Watching movies and television in the third dimension might seem like space-age entertainment, but the technology is older than your great grandfather. According to Sensio, a Canada-based manufacturer of 3D home technology, stereoscopic photography, or the technique of creating a "third dimension", was first invented in 1838. Stereoscopic photography is a special motion picture camera system that records images from two different perspectives. Eyewear is then used to combine these perspectives and create the illusion of depth.
When early filmmakers Auguste and Louis Lumiere presented the first 3D film called L'Arrivee du train in 1903, Parisian audiences were thrilled and panicked as a locomotive appeared to crash into their seats. Sensio adds that the so-called "first golden age" of 3D, from 1950 to 1960, saw its first mainstream explosion when dozens of these films hit the screens. But the "revolution" in the technology occurred with the invention of the IMAX 3D format, first seen at the 1986 World's Fair in Vancouver, Canada.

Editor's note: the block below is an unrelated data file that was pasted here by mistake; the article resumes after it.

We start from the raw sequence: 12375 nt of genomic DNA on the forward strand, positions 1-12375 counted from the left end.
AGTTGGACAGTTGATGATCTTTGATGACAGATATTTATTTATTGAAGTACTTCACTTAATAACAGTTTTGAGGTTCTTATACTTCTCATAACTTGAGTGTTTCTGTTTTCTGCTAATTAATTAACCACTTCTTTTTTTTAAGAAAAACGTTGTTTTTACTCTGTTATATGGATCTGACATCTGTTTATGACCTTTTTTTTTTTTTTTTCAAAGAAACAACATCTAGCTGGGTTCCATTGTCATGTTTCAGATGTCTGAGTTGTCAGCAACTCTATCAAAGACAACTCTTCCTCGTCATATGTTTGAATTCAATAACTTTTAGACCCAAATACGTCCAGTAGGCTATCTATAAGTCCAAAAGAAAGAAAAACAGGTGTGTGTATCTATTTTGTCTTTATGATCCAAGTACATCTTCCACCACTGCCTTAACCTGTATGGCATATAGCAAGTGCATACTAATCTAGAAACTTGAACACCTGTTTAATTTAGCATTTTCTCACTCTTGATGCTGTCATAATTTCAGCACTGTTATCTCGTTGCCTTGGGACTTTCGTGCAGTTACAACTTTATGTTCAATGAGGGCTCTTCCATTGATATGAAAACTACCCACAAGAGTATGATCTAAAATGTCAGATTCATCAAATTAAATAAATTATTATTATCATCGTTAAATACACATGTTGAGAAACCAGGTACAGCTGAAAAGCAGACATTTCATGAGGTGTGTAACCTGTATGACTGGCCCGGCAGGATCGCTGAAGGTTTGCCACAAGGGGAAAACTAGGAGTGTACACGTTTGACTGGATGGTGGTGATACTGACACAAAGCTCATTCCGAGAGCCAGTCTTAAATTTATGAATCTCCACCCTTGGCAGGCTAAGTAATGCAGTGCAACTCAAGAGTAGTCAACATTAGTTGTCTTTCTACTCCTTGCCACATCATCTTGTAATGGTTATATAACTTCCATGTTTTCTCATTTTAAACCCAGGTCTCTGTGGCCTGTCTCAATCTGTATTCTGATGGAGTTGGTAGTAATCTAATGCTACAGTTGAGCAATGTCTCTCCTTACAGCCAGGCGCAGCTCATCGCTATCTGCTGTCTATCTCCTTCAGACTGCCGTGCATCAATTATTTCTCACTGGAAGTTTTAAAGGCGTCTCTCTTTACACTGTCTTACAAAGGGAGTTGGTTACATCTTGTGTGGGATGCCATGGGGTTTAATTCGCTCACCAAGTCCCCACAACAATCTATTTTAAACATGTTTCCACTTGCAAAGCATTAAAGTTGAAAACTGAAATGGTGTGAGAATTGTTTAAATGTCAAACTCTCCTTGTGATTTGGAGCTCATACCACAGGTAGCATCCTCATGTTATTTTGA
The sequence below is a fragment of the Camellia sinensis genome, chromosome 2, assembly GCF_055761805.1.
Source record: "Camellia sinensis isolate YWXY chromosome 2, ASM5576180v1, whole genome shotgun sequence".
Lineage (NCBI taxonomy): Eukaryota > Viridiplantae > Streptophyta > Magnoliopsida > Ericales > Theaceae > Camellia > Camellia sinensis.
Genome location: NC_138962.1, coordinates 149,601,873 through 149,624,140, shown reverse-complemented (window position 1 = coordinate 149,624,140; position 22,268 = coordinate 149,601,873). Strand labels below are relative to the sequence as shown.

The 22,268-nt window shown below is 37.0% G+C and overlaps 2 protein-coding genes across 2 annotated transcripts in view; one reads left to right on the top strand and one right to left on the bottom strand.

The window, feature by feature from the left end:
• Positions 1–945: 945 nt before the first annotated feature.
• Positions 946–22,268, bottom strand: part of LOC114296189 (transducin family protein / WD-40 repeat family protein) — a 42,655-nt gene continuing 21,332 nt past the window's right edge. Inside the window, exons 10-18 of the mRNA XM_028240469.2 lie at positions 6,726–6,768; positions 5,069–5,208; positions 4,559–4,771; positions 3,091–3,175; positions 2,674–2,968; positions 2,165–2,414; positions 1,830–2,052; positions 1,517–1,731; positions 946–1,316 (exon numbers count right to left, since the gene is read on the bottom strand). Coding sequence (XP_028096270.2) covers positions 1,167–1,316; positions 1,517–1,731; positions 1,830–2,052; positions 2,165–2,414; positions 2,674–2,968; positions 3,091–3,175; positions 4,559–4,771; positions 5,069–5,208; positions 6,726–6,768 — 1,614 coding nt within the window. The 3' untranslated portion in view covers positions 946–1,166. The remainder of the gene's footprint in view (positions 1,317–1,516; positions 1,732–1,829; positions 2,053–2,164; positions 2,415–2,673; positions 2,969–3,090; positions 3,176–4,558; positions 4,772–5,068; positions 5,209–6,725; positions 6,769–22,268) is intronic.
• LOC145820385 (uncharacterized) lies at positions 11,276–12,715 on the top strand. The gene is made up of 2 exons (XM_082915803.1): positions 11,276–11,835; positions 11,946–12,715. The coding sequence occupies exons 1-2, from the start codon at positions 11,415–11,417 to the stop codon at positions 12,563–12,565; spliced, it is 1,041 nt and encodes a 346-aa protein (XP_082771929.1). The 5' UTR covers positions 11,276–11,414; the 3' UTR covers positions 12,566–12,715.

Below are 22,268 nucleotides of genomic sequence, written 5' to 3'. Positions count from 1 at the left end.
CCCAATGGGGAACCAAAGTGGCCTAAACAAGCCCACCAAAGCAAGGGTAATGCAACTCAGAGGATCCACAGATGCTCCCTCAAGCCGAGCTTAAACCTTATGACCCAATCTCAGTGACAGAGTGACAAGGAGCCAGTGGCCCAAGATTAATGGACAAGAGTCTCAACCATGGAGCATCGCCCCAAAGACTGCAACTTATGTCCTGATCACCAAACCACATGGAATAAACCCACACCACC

In 2001, the advent of animation technology and digital cameras helped to contribute to the "democratisation of stereoscopic production and screening", according to Sensio. Will this second 3D golden age also fade into the history books? Electronic giants certainly hope not. Gartner, the world's leading information technology research and adviser company, reports that the production of 3D TVs will rise from 1.6 million units this year to 5.2 million in 2011.
* Jeffrey Todd